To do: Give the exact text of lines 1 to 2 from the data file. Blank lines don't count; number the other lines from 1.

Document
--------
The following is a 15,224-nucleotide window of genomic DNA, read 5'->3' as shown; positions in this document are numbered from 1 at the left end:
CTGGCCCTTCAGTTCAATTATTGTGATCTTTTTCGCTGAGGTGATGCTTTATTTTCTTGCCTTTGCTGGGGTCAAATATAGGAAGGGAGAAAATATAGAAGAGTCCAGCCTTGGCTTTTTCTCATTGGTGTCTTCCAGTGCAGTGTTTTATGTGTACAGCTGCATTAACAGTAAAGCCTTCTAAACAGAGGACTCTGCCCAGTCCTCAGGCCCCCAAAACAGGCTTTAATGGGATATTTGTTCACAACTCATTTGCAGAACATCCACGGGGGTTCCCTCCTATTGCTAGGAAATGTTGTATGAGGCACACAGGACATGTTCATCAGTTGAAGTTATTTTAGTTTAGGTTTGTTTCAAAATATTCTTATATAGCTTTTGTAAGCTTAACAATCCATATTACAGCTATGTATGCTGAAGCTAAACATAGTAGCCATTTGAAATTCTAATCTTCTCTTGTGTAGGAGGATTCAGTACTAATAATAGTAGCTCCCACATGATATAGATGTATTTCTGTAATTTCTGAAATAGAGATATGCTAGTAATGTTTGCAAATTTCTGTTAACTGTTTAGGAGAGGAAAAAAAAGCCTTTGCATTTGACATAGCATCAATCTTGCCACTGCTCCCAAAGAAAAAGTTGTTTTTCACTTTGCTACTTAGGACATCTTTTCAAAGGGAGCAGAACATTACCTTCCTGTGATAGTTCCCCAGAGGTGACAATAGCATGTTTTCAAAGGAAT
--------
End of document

The following is a 15,224-nucleotide window of genomic DNA, read 5'->3' as shown; positions in this document are numbered from 1 at the left end:
CTGGCCCTTCAGTTCAATTATTGTGATCTTTTTCGCTGAGGTGATGCTTTATTTTCTTGCCTTTGCTGGGGTCAAATATAGGAAGGGAGAAAATATAGAAGAGTCCAGCCTTGGCTTTTTCTCATTGGTGTCTTCCAGTGCAGTGTTTTATGTGTACAGCTGCATTAACAGTAAAGCCTTCTAAACAGAGGACTCTGCCCAGTCCTCAGGCCCCCAAAACAGGCTTTAATGGGATATTTGTTCACAACTCATTTGCAGAACATCCACGGGGGTTCCCTCCTATTGCTAGGAAATGTTGTATGAGGCACACAGGACATGTTCATCAGTTGAAGTTATTTTAGTTTAGGTTTGTTTCAAAATATTCTTATATAGCTTTTGTAAGCTTAACAATCCATATTACAGCTATGTATGCTGAAGCTAAACATAGTAGCCATTTGAAATTCTAATCTTCTCTTGTGTAGGAGGATTCAGTACTAATAATAGTAGCTCCCACATGATATAGATGTATTTCTGTAATTTCTGAAATAGAGATATGCTAGTAATGTTTGCAAATTTCTGTTAACTGTTTAGGAGAGGAAAAAAAAGCCTTTGCATTTGACATAGCATCAATCTTGCCACTGCTCCCAAAGAAAAAGTTGTTTTTCACTTTGCTACTTAGGACATCTTTTCAAAGGGAGCAGAACATTACCTTCCTGTGATAGTTCCCCAGAGGTGACAATAGCATGTTTTCAAAGGAAT